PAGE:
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The Robotics and Autonomous Systems (RAS) seminar series is open for the public. Everyone is welcome to attend.


Speaker: Nicolas Hudson

Title: Mobile Manipulation

Abstract: An overview of key insights and winning strategies used by NASA’s Jet Propulsion Laboratory in the DARPA ARM, ARL's RCTA and DARPA Robotics Challenge programs, and how this intersects with Google's "AI-First" world.

Where: QUT Gardens Point S-Block, 11th floor, The Cantina Lounge

When: 11:00AM-12:00PM on 24/April/2018

Seminar internal speaker list (constantly updated):

If your name is near the top, please be prepared to give a RAS presentation soon (it is going to keep floating there until you do one).

Kulatunga Mudiyanselage Eranda Bankara Tennakoon (Eranda) :  None
William Hooper :
Matthew Dunbabin :
Jonathan Roberts :
Chris McCool :
Michael Milford :
Juxi Leitner :

Niko Suenderhauf :
Chris Lehnert :
Fangyi Zhang :
Ajay Pandey :
Leo Wu :
Valerio Ortenzi :
Andres Marmol :
Jason Ford :
John Skinner :
James Mount :
Sean McMahon :
Anders Eriksson :
William Chamberlain :
Douglas Morrison :
Fan Zeng :
Sourav Garg :
Norton Kelly-Boxall :
Peter Corke :
Feras Dayoub :
Thierry Peynot :
Luis Mejias Alvarez :
Suman Bista :

(Will do later) Anjali Jaiprakash :
(Will do later) Felipe Gonzalez :
(Will do later) Jeremy Opie :  None
(Will do later) Lachlan Nicholson :
(Will do later) Mario Strydom :
(Will do later) Sean Wade-McCue :
(Will do later) Troy Cordie :

(Will do later) Jordan Laurie :

(Will do later) Vibhavari Dasagi :

(??) Matt McTaggert :  None

(??) Riccardo Grinover :
(??) Steve Martin : None

(??) Fahimeh Rezazadegan :


This list contains all the members from here

Ranked by the order of most recent seminar date. People who haven't given a seminar since 2016 are ranked first, in alphabetical order by First Name.

Organiser :  Please contact Fan Zeng, the organiser of this seminar series at, If

  1. Your name is not included in the list, and you'd like to add it into the list.
  2. Opposite of the above.
  3. You, or your visitor would like to give a talk in one of the upcoming sessions.
  4. Your name is near the top of the list, but you cannot give a seminar due to various reasons.

Thank you very much for your attention!

Full List of Seminars:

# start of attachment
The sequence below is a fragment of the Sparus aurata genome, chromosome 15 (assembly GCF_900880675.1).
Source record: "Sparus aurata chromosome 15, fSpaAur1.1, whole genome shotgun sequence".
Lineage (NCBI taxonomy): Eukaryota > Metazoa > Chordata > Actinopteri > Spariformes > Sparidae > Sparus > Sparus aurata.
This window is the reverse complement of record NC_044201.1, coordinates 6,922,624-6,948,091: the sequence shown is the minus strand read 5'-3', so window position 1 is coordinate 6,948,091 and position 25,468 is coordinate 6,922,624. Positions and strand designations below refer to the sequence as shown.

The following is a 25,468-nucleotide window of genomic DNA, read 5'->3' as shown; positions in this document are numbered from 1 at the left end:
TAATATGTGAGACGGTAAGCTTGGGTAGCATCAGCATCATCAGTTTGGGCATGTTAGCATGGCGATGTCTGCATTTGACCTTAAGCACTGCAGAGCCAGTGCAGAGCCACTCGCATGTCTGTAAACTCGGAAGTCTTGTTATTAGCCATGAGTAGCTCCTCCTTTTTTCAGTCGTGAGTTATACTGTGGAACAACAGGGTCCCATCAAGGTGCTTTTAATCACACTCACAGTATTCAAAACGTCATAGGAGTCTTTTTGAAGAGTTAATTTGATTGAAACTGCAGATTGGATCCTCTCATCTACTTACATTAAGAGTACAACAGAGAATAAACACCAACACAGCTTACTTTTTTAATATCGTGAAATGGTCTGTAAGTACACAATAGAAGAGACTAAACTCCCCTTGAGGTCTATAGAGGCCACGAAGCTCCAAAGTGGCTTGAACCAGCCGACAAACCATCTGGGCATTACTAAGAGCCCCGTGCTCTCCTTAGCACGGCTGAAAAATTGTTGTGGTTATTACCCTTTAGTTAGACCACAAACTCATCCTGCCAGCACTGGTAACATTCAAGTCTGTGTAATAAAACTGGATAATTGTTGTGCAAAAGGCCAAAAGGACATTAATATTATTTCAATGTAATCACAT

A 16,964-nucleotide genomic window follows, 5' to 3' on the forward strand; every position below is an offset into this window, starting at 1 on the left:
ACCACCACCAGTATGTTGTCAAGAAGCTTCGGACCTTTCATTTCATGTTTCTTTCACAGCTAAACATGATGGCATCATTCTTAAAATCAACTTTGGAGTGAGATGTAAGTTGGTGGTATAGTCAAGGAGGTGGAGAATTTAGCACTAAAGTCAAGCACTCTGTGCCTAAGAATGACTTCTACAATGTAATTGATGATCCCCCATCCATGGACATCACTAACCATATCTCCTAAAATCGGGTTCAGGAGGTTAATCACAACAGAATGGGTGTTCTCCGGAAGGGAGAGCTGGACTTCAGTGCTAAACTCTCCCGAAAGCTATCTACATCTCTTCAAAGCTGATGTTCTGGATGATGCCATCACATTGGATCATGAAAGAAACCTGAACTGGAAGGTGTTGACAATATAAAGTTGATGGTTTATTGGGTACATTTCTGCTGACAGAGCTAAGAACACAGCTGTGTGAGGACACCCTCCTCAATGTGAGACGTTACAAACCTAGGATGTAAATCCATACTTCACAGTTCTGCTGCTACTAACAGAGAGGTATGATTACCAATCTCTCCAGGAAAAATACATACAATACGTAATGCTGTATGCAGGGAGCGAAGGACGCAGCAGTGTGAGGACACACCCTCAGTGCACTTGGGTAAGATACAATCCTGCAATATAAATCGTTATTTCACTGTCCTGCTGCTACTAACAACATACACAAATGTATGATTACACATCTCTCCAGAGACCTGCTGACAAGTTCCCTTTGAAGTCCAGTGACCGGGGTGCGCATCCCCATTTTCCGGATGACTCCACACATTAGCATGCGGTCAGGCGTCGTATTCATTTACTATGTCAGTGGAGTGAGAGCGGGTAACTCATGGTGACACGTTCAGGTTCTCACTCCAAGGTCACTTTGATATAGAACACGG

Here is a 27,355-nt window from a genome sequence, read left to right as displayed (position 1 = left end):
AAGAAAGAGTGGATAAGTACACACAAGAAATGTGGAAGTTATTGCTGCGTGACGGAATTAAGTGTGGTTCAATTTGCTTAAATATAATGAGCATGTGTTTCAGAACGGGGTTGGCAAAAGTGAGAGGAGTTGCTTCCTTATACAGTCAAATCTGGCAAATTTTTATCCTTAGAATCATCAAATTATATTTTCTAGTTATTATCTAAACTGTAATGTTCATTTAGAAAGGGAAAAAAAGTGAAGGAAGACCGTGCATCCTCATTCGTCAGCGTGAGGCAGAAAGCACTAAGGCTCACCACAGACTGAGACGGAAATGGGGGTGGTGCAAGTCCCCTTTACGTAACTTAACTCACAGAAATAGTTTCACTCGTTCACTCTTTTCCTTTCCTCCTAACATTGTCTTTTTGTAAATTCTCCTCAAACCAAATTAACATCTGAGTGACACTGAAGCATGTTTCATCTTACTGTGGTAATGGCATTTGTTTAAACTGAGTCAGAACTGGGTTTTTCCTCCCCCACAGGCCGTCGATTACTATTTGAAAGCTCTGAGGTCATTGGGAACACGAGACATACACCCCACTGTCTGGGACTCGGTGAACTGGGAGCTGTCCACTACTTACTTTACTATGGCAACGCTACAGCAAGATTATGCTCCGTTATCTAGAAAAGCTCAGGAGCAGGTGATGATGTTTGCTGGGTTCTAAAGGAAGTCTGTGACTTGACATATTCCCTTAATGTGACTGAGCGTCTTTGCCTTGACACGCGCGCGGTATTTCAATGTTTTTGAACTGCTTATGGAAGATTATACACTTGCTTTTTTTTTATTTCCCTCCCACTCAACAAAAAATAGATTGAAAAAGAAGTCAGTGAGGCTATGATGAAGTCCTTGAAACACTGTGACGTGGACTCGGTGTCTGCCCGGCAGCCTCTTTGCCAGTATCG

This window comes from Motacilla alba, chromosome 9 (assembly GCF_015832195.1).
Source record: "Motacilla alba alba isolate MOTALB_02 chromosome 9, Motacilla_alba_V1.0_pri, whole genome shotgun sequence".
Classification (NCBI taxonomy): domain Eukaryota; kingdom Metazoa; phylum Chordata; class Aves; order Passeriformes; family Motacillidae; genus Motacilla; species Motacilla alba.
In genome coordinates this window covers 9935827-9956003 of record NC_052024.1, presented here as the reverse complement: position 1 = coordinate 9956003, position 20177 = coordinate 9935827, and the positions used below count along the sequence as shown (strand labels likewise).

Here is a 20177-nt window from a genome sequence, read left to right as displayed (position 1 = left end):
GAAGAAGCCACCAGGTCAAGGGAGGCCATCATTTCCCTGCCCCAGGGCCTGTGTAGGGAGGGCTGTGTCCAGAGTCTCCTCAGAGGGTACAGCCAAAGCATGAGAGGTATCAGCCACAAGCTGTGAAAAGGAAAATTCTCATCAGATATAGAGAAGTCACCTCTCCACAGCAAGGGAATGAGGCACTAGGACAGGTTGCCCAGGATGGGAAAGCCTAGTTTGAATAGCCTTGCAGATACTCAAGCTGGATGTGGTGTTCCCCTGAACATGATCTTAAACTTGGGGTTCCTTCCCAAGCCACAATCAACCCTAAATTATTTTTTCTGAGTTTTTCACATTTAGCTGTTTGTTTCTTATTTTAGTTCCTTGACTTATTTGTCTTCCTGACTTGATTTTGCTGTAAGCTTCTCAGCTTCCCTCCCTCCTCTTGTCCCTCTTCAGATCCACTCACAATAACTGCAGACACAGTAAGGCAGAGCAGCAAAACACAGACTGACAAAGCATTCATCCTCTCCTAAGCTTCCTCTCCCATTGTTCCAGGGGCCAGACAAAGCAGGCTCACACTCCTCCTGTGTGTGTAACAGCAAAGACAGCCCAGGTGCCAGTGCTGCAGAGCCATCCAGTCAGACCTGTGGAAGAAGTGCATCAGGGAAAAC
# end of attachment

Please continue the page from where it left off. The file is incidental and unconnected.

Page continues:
Seminars 2018:

Please email Fan Zeng (, if your presentation is arranged in the table below on a date you are not available. Please also remember to email the title and abstract when ready. A short biography would be appreciated for a brief introduction of the speaker before the presentation. Thanks!

Date                ____



05-Jun-18Tomas Krajnik


FreMEn: Frequency Map Enhancement for Long-Term Autonomy of Mobile Robots


While robotic mapping of static environments has been widely studied,
life-long mapping in non-stationary environments is still an open
problem. We present an approach for long-term representation of natural
environments, where many of the observed changes are caused by
pseudo-periodic factors, such as seasonal variations, or humans
performing their daily chores.

Rather than using a fixed probability value, our method models the
uncertainty of the elementary environment states by their frequency
spectra. This allows to integrate sparse and irregular observations
obtained during long-term deployments of mobile robots into
memory-efficient models that reflect the recurring patterns of activity
in the environment. The frequency-enhanced spatio-temporal models allow
to predict the future environment states, which improves the efficiency
of mobile robot operation in changing environments. In a series of
experiments performed over periods of weeks to years, we demonstrate
that the proposed approach improves mobile robot localization, path and
task planning, activity recognition and allows for life-long
spatio-temporal exploration.

29-May-18Stéphane Caron


The Inverted Pendulum: a simple model for 3D Bipedal Walking


Walking pattern generators based on the Linear Inverted Pendulum Model

(LIPM) have been successfully showcased on real robots. However, due to

key assumptions made in this model, they only work for walking over

horizontal floors (2D walking). In this talk, we will see how to

generalize the LIPM to 3D walking over uneven terrains, opening up old

but refreshed questions on the analysis and control of bipeds. Our aim

is to enable humanoids to walk in new environments: outdoors,

staircases, hazardous areas, etc. Today's public research has reached

the simulation stage in this field, as we will see in live simulations

during the talk. We will finally discuss our ongoing efforts to make

this a reality (in the public world) on the HRP-4 robot.

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Reason: ICRA2018

Reason: RAS Discipline Meeting
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08-May-18Thierry Peynot

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01-May-18Kulatunga Mudiyanselage Eranda Bankara Tennakoon (Eranda)

24-Apr-18Nicolas Hudson

Title: Mobile Manipulation

Abstract: An overview of key insights and winning strategies used by NASA’s Jet Propulsion Laboratory in the DARPA ARM, ARL's RCTA and DARPA Robotics Challenge programs, and how this intersects with Google's "AI-First" world.

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17-Apr-18Suman Raj Bista 

Title : Indoor navigation of mobile robots based on visual memory and image-based visual servoing